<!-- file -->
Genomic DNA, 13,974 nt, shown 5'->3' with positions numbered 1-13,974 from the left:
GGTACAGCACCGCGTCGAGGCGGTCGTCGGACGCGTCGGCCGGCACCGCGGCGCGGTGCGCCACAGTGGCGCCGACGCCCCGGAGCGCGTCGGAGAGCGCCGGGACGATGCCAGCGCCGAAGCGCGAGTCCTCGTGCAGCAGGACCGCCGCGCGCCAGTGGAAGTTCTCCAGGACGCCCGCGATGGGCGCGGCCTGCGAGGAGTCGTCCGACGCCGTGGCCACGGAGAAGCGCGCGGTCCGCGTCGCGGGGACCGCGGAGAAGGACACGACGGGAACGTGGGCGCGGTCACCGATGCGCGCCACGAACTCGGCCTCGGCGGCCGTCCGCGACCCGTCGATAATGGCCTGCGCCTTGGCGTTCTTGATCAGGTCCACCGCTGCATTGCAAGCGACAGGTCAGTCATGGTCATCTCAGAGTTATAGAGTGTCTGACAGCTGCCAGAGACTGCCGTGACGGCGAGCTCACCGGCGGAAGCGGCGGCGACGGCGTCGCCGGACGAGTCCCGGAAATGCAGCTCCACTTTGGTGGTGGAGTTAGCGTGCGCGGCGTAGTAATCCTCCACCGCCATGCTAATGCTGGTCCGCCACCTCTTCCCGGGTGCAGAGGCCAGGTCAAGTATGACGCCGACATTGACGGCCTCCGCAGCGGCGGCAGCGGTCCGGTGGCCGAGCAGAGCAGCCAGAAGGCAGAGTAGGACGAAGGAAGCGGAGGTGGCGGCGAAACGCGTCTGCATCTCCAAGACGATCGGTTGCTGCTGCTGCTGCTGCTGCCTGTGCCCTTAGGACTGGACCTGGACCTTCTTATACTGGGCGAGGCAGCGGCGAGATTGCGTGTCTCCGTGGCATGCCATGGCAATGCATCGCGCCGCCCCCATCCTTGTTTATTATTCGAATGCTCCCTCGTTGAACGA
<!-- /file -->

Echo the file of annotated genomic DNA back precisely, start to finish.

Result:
Genomic DNA, 13,974 nt, shown 5'->3' with positions numbered 1-13,974 from the left:
GGTACAGCACCGCGTCGAGGCGGTCGTCGGACGCGTCGGCCGGCACCGCGGCGCGGTGCGCCACAGTGGCGCCGACGCCCCGGAGCGCGTCGGAGAGCGCCGGGACGATGCCAGCGCCGAAGCGCGAGTCCTCGTGCAGCAGGACCGCCGCGCGCCAGTGGAAGTTCTCCAGGACGCCCGCGATGGGCGCGGCCTGCGAGGAGTCGTCCGACGCCGTGGCCACGGAGAAGCGCGCGGTCCGCGTCGCGGGGACCGCGGAGAAGGACACGACGGGAACGTGGGCGCGGTCACCGATGCGCGCCACGAACTCGGCCTCGGCGGCCGTCCGCGACCCGTCGATAATGGCCTGCGCCTTGGCGTTCTTGATCAGGTCCACCGCTGCATTGCAAGCGACAGGTCAGTCATGGTCATCTCAGAGTTATAGAGTGTCTGACAGCTGCCAGAGACTGCCGTGACGGCGAGCTCACCGGCGGAAGCGGCGGCGACGGCGTCGCCGGACGAGTCCCGGAAATGCAGCTCCACTTTGGTGGTGGAGTTAGCGTGCGCGGCGTAGTAATCCTCCACCGCCATGCTAATGCTGGTCCGCCACCTCTTCCCGGGTGCAGAGGCCAGGTCAAGTATGACGCCGACATTGACGGCCTCCGCAGCGGCGGCAGCGGTCCGGTGGCCGAGCAGAGCAGCCAGAAGGCAGAGTAGGACGAAGGAAGCGGAGGTGGCGGCGAAACGCGTCTGCATCTCCAAGACGATCGGTTGCTGCTGCTGCTGCTGCTGCCTGTGCCCTTAGGACTGGACCTGGACCTTCTTATACTGGGCGAGGCAGCGGCGAGATTGCGTGTCTCCGTGGCATGCCATGGCAATGCATCGCGCCGCCCCCATCCTTGTTTATTATTCGAATGCTCCCTCGTTGAACGA